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How much knowledge before Masonic initiation?

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posted on May, 8 2004 @ 04:01 PM
How much disclosure takes place before a potential Mason takes their vows? How much do they have to take on faith? Do potential candidates have to take vows of secrecy before anything at all is disclosed to them?

Not asking for particulars, of course.

posted on May, 8 2004 @ 04:15 PM
The idea is to be in total darkness (lack of Masonic knowledge) but the reality is someone from a Masonic family will have an understanding of some the mechanics and will be at ease with the proceedings. With the advent of the internet there is little of the Masonic ritual that cannot be found, I have seen people initiated who had done this kind of research; it only leads to disappointment. This condition is not a new thing though; many of the books you see referenced in various threads on the subject of Masonry were written in the late 18th and 19th centuries. Curiosity and the divulging of secrets is not a Gen X invention.

[Edited on 8-5-2004 by Mirthful Me]

posted on May, 8 2004 @ 04:22 PM
Thank you, Mirthful Me.

I can understand how knowing about the ceremonies might lessen the effect. Do you think that the conspiracy theories arise out of the fact that Masons are expected to swear themselves to secrecy before they know what they are swearing to keep secret?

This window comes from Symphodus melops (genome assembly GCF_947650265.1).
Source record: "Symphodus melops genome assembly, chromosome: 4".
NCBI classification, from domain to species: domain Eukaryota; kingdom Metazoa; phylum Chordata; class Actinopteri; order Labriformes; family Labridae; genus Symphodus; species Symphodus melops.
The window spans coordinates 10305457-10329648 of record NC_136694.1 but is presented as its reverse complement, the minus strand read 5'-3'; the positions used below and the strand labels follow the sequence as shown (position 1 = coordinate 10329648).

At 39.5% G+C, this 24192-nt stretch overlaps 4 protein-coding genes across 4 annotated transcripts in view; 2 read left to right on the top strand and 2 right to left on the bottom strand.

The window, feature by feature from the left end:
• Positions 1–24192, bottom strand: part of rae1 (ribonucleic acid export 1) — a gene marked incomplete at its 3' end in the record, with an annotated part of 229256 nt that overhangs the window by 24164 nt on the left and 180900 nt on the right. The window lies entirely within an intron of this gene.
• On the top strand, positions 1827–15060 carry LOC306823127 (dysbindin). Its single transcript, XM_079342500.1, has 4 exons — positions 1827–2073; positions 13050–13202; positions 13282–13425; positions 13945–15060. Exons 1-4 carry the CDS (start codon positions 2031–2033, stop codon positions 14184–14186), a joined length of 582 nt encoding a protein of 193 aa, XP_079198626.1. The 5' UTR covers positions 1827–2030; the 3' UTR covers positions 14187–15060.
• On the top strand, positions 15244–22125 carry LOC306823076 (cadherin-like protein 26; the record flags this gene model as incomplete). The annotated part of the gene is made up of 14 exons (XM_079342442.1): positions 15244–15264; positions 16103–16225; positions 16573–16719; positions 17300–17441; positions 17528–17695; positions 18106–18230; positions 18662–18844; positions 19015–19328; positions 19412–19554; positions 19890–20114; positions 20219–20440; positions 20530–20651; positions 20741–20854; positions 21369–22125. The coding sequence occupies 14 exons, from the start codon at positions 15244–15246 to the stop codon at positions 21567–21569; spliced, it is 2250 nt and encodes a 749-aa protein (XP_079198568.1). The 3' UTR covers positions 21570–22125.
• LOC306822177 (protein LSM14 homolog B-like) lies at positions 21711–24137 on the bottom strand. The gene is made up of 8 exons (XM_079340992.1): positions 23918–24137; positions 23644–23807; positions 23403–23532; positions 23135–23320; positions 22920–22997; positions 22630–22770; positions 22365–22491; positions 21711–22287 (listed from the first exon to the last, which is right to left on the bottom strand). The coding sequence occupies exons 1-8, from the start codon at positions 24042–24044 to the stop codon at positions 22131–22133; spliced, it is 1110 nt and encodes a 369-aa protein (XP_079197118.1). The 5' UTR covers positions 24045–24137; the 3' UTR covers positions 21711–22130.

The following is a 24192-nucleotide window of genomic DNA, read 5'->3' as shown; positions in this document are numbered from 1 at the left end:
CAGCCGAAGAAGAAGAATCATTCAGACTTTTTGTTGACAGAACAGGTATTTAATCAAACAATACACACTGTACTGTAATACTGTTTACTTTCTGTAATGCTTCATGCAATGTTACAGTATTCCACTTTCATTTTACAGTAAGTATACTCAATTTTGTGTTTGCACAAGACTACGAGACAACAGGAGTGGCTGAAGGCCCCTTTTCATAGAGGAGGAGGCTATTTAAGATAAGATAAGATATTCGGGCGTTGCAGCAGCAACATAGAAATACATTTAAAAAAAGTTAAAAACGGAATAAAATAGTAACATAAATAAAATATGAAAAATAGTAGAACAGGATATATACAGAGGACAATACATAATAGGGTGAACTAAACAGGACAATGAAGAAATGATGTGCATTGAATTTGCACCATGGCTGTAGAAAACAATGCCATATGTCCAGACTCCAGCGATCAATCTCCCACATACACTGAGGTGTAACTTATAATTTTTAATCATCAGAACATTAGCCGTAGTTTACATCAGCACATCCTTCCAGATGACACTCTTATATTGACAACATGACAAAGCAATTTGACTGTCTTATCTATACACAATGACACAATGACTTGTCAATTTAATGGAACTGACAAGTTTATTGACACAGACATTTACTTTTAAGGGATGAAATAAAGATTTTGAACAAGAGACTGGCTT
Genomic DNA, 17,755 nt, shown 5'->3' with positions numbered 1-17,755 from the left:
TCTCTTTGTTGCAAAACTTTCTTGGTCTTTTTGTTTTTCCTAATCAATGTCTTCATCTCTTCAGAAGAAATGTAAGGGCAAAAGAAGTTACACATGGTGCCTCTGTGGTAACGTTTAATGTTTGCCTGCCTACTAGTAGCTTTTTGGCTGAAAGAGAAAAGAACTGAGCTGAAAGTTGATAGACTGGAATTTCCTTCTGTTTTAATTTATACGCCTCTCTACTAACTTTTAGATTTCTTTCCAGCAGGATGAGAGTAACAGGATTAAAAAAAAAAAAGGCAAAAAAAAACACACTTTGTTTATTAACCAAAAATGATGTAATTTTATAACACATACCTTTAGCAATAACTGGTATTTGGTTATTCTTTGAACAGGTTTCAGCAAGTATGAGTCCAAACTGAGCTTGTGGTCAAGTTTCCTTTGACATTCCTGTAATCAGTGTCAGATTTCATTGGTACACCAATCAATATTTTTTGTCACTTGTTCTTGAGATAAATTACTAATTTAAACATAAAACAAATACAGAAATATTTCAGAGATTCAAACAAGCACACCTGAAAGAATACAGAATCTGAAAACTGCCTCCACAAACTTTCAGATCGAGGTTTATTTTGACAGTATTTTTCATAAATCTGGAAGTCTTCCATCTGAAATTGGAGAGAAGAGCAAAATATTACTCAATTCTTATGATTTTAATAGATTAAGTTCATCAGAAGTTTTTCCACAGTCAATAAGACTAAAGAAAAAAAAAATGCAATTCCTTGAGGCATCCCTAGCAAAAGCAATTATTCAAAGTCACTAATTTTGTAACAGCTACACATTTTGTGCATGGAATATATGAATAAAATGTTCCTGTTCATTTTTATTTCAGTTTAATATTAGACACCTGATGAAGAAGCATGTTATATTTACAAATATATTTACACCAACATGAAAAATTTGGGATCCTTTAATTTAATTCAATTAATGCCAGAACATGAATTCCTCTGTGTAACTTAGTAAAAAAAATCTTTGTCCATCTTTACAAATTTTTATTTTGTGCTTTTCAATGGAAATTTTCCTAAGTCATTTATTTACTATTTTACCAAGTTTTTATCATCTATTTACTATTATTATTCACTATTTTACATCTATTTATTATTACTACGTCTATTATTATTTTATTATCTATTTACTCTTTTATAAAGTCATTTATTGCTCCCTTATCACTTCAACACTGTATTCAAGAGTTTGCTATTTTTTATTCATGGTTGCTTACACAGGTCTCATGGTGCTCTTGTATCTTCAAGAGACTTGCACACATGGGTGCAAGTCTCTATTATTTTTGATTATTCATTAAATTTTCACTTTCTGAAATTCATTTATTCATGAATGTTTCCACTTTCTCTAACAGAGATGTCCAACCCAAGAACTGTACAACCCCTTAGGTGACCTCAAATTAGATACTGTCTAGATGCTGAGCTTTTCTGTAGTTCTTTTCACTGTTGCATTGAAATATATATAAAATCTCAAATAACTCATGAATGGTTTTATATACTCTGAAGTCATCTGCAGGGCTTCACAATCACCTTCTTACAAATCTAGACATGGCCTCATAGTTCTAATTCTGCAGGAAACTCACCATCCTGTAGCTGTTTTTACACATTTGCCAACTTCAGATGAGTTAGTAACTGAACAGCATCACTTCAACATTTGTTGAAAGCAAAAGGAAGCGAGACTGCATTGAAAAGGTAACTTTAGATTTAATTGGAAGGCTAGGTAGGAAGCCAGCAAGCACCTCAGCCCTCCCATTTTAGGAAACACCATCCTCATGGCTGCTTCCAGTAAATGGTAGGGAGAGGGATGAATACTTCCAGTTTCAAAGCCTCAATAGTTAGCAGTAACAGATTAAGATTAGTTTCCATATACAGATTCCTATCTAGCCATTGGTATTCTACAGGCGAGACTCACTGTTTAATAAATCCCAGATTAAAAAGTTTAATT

posted on May, 8 2004 @ 04:52 PM
Certainly Glee,

Conspiracy theories and overblown agendas of secret societies are nothing new. By nature humans expect nefarious goals because we know ourselves so well. A being incapable of subterfuge would be incapable of suspicion. There would be no ATS on a planet so inhabited!
As to the swearing to the unknown, the oath is to the Order, it’s members and oneself; based upon the “Divine Governance” of the individuals religion, the “Rule of Law” as related to the individuals locality and “Masonic Law” as is recognized by respective Grand Lodges (there is some variance of course).We should enjoy the fun of such discussions and I would point out the ardent, and knowledgeable defenders of the Craft, speaking in a common voice the virtues of Freemasonry and what it stands for. Masonry’s detractors seem only capable of innuendo and embellishments of their own fears, not truth or experience, a sad ragtag group with to much idle time, but I digress…

posted on May, 8 2004 @ 05:18 PM